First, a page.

The ball got to the plate, Alan took his best swing of the season, and hit a hard ground ball to third. He stood and watched for a second just like the rest of us, before his teammates started telling him to “Run! Run!” Amazingly, Alan knew where to go and began loping to first, looking only at the base. The third baseman had an easy play and Alan should have been retired, but the fielder expected a hop that never came and the ball skidded through his legs into the outfield. At full speed Alan reached the base, then screeched to a halt, trying to keep his toe on it, forgetting that he was allowed to overrun first. His teammates cheered like they’d just won the championship. At first Alan wanted to act like it was no big deal, but then he couldn’t help it. He smiled from ear to ear and pumped both fists in the air three times. I don't think he even knew the fielder should have made the play, and doubt it would have mattered to him anyway. In my score book it was written down in huge, bold letters as a base hit.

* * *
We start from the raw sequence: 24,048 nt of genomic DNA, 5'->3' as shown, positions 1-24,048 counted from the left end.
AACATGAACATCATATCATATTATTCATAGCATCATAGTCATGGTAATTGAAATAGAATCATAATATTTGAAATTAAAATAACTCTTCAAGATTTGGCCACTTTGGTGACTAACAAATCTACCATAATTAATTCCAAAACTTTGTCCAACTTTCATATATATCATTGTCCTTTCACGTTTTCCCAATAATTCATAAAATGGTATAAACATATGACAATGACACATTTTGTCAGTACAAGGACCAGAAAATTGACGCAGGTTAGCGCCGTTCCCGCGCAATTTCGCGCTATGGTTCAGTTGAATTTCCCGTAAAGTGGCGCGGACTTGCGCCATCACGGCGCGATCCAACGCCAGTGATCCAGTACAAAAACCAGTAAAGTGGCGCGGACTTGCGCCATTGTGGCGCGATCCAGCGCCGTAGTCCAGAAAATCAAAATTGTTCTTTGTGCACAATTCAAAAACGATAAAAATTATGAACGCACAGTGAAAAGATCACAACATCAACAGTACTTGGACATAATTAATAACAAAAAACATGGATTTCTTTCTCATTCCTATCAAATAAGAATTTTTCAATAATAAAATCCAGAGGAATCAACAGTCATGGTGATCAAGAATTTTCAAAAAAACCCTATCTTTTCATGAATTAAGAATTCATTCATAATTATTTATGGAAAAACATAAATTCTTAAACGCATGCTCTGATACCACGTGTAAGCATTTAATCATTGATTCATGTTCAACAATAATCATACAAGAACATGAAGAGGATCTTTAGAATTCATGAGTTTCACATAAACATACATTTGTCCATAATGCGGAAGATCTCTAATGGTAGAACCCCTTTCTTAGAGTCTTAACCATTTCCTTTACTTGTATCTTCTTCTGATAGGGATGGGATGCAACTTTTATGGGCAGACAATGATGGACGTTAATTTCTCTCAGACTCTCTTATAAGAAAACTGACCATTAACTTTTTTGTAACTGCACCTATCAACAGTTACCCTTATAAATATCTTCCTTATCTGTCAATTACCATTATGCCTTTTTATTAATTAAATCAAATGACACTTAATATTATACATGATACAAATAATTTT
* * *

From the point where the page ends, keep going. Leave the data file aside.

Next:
I don't remember who won or lost that game. I do know that when we handed out the Perfect Attendance trophies, I had the honor of presenting Alan with his. I recall watching him ride away on his bike at the end of that summer wondering if I’d ever see him again. I did. He showed up next year at registration ready to play another season of baseball.
Brian Gotta is a former professional youth baseball coach and current volunteer Little League coach and board member. He is the President of CoachDeck and also author of four youth sports novels which can be found at www.sportsbooks4kids.com. He can be reached at firstname.lastname@example.org.